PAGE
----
Over the next couple of years, a major transformation is coming in the realm of energy efficiency assessment for housing in the UK. The existing Standard Assessment Procedure (SAP) is poised for an extensive revamp with the advent of SAP 11.
Previously, when the SAP was last modified, the carbon factor of electricity witnessed a substantial reduction, propelling the potential of electric heating by framing it as a low-carbon heating source. The impending updates, slated for release before 2025, are projected to be even more impactful, fundamentally revolutionizing heating and building practices across the UK.
Let's delve deeper into the concept of understanding SAP 11 and its possible impact on the electric heating industry.
What is SAP and How Does it Operate?
SAP, an acronym for the Standard Assessment Procedure, was instituted in 1992 by the Building Research Establishment (BRE) as a technique for assessing the energy efficiency of residential properties.
Although SAP does not constitute a regulation or a law, it serves as a metric for evaluating the various elements that influence the energy performance of homes in the UK. It is extensively incorporated in UK building legislation as the principal assessment method. SAP is currently utilized for generating the necessary information for Energy Performance Certificates (ECPs) and demonstrating compliance with the energy conservation requirements of Building Regulations Part L.
SAP 11 represents a comprehensive modernization of the SAP system designed to mirror the prevailing political and technological conditions in the UK. It will accommodate emerging technologies such as smart meters, heat pumps, solar panels, and renewable storage, among other innovations introduced by the UK's building and energy sectors over the past few years.
The SAP 11 modifications will allow for more precise evaluations of UK homes, while directly advocating the government's policy goals for net zero emissions, energy efficiency, and the decarbonisation of heating.
Implications of SAP 11 for Existing Homes
With the introduction of the Minimum Energy Efficient Standard (MEES) Regulations in 2018, commercial rented properties were required to have an EPC rating of E or above for leasing. However, since April 2023, the MEES has been expanded to encompass all privately rented properties, including domestic rentals. By 2025, it is anticipated that the minimum EPC rating will be raised to C for new leases, and by 2028 for all leases, whether new or renewed.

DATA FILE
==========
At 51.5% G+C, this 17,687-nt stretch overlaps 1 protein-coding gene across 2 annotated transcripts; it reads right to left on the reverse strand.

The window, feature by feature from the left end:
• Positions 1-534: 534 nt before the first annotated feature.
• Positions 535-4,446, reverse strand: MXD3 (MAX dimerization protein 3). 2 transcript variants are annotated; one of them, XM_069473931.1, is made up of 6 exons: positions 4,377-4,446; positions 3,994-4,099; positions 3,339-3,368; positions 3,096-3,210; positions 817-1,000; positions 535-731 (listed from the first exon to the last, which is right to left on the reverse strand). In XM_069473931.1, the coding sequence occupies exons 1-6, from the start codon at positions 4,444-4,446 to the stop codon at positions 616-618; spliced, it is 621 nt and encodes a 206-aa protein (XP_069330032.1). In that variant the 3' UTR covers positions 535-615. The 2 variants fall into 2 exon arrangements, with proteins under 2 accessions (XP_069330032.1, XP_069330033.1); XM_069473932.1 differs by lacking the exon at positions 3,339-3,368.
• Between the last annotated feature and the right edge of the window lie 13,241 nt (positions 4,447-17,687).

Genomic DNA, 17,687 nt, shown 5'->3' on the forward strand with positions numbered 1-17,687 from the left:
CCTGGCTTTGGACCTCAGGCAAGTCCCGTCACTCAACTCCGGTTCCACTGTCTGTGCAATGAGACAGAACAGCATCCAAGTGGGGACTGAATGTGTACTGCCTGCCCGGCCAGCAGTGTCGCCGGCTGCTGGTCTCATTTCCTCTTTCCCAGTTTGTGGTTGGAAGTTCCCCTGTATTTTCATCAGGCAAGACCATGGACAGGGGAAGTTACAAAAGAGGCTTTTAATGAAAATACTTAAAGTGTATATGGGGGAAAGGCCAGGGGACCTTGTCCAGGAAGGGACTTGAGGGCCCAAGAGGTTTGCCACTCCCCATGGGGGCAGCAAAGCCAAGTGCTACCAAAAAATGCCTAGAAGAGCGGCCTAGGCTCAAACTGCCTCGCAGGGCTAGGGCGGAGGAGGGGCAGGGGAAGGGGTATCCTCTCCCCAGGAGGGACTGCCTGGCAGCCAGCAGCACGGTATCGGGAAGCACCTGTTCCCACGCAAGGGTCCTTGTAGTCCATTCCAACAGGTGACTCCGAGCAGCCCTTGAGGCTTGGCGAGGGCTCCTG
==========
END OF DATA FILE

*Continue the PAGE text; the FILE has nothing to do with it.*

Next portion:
The SAP 11 alterations will affect the EPC rating for many rental properties, potentially making it challenging to achieve the minimum EPC rating. It is suggested that immediate action for retrofitting rental properties to meet these standards could help mitigate costs.
SAP 11's Influence on Future Heating
As SAP 11 consultations are ongoing, the BRE and the Department for Energy Security and Net Zero (DESNZ), in conjunction with various organizations and individuals in the industry and academia, are shaping the new methodology. A recent report provides insights into the prospective changes and their repercussions for future heating. The key areas of change impacting future building and heating include:
Long-Term Carbon Factors A major proposed amendment is the switch in the carbon factors used from short-term evaluations to long-term assessments spanning up to 25 years. This adjustment will support the use of direct electric heating and heat pump technology as the carbon factor for these two heating methods will decline over time, unlike that of a gas boiler.
Residential Demand Side Response
The new SAP proposals recommend the inclusion of an output related to peak energy demand and demand side response management, comparable to the National Grid ESO scheme executed in early 2023. Emphasis will be on smart technologies that enable homes to adjust to peak energy demand, resulting in a more flexible, lower carbon national grid.
Building Form Factor
The existing SAP techniques have consistently underplayed the space heating efficiency in new constructions. The proposed changes are designed to rectify this, leading to more accurate evaluations. This might also have an effect on the building form factor - the surface to volume ratio - as the inefficiencies of buildings with higher form factors will be captured more accurately. As a consequence, heating systems that are typically more complex to install may become popular again, as buildings with lower form factors reduce installation complexities. This could support the growth in the number of challenging-to-install heat pumps.
Improved Domestic Water Modelling
The current SAP measurements could enhance its modelling of domestic water heating, which currently accounts for around 20% of total heat demand. The SAP 11 proposals suggest introducing more variables for a more comprehensive picture. For instance, the peak load demand for hot water can be up to ten times higher than space heating peak demand, which could have substantial implications for water heating design. Efficient water tanks that store hot water for use throughout the day can diminish peak demand and align with renewable energy generation to heat outside peak hours. An improved SAP model for the impact of hot water storage on a building's performance, as suggested by the proposal, could lead to a rise in immersion heaters for hot water.
The SAP 10.2 will continue to be the standard until the SAP 11 changes are finalized following the consultation period. For more information, consider signing up for our "How to Specify Electric Heating CPD." As we eagerly await the impact of SAP 11 on the future of heating and energy efficiency, it's crucial for electric heating specifiers to stay informed and prepared for these upcoming changes.